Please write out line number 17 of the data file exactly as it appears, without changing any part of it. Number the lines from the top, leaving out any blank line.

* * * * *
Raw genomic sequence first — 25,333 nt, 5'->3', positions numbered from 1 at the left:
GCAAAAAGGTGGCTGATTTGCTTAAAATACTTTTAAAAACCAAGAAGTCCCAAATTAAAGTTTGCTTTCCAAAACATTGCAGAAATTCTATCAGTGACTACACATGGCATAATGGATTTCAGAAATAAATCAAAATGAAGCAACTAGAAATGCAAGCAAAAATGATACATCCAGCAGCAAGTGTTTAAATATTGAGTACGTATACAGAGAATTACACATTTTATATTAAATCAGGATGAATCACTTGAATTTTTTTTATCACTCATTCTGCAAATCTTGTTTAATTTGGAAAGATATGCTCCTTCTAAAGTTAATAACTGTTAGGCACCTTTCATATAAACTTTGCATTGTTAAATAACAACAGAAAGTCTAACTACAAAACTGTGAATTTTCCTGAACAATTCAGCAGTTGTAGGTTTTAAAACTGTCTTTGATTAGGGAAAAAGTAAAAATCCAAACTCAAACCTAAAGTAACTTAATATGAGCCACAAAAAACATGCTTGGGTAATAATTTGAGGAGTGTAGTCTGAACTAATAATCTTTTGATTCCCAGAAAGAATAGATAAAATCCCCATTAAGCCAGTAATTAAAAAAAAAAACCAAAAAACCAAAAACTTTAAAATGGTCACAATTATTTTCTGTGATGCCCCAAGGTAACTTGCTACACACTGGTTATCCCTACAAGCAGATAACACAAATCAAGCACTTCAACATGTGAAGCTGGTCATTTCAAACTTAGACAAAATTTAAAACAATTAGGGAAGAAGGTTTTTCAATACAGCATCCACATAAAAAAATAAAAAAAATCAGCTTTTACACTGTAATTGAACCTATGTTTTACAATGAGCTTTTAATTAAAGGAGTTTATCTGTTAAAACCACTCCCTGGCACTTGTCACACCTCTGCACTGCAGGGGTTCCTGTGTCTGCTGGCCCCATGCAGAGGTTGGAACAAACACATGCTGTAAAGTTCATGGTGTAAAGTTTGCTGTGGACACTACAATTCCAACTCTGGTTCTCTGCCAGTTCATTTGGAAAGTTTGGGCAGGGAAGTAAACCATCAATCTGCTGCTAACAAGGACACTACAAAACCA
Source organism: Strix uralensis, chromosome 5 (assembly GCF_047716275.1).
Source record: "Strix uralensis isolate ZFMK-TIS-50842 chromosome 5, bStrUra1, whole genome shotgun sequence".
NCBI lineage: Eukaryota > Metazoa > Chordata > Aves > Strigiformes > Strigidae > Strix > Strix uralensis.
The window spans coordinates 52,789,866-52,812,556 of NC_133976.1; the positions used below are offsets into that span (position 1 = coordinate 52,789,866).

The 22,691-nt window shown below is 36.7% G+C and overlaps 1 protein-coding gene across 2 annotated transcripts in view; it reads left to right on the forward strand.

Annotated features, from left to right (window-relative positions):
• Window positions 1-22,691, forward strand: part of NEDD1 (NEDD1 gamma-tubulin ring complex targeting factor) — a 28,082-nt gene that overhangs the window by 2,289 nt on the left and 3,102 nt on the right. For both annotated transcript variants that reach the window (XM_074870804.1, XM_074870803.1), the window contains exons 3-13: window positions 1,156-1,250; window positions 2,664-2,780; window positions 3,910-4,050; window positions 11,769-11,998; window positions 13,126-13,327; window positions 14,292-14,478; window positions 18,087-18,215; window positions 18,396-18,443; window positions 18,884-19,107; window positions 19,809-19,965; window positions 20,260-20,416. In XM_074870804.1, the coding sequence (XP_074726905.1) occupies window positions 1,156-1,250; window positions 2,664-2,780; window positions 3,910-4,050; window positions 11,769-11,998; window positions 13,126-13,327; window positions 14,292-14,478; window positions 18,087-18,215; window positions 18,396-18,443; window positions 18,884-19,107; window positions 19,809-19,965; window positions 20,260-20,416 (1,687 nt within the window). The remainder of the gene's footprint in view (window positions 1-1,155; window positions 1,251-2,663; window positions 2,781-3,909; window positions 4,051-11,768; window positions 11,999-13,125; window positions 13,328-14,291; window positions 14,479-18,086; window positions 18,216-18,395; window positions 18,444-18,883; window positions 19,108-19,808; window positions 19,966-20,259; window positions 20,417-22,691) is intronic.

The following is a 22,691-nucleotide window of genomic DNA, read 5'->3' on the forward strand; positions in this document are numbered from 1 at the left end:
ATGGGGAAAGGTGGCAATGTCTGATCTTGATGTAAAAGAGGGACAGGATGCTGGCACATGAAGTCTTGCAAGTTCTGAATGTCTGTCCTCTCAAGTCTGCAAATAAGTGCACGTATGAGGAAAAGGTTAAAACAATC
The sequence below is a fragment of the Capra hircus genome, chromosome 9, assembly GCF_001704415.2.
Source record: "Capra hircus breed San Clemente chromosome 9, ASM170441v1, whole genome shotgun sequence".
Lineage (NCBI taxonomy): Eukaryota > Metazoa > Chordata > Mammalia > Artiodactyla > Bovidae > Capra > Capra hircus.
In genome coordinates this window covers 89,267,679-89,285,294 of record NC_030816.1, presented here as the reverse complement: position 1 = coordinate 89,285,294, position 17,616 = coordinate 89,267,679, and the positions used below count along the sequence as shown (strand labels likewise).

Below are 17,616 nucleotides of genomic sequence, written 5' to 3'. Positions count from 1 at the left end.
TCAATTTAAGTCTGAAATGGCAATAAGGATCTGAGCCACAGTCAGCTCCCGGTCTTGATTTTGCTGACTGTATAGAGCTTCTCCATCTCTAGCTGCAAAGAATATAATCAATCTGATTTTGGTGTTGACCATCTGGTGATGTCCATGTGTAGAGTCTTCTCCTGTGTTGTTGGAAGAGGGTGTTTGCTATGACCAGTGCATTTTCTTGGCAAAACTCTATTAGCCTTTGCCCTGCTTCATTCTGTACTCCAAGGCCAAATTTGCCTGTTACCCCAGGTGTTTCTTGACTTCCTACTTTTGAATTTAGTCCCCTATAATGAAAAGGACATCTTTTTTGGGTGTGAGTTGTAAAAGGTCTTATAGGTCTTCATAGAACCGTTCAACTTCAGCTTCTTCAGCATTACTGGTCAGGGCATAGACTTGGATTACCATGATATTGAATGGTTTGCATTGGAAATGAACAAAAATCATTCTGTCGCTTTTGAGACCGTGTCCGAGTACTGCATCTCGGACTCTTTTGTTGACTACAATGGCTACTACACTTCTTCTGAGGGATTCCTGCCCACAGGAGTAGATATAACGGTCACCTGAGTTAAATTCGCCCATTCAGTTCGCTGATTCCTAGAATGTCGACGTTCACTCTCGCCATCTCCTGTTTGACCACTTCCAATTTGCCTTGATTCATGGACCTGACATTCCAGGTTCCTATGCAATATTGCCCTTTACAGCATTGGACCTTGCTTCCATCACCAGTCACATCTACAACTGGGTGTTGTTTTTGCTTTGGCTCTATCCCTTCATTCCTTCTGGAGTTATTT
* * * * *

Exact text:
TCAATTTAAGTCTGAAATGGCAATAAGGATCTGAGCCACAGTCAGCTCCCGGTCTTGATTTTGCTGACTGTATAGAGCTTCTCCATCTCTAGCTGCAAAGAATATAATCAATCTGATTTTGGTGTTGACCATCTGGTGATGTCCATGTGTAGAGTCTTCTCCTGTGTTGTTGGAAGAGGGTGTTTGCTATGACCAGTGCATTTTCTTGGCAAAACTCTATTAGCCTTTGCCCTGCTTCATTCTGTACTCCAAGGCCAAATTTGCCTGTTACCCCAGGTGTTTCTTGACTTCCTACTTTTGAATTTAGTCCCCTATAATGAAAAGGACATCTTTTTTGGGTGTGAGTTGTAAAAGGTCTTATAGGTCTTCATAGAACCGTTCAACTTCAGCTTCTTCAGCATTACTGGTCAGGGCATAGACTTGGATTACCATGATATTGAATGGTTTGCATTGGAAATGAACAAAAATCATTCTGTCGCTTTTGAGACCGTGTCCGAGTACTGCATCTCGGACTCTTTTGTTGACTACAATGGCTACTACACTTCTTCTGAGGGATTCCTGCCCACAGGAGTAGATATAACGGTCACCTGAGTTAAATTCGCCCATTCAGTTCGCTGATTCCTAGAATGTCGACGTTCACTCTCGCCATCTCCTGTTTGACCACTTCCAATTTGCCTTGATTCATGGACCTGACATTCCAGGTTCCTATGCAATATTGCCCTTTACAGCATTGGACCTTGCTTCCATCACCAGTCACATCTACAACTGGGTGTTGTTTTTGCTTTGGCTCTATCCCTTCATTCCTTCTGGAGTTATTT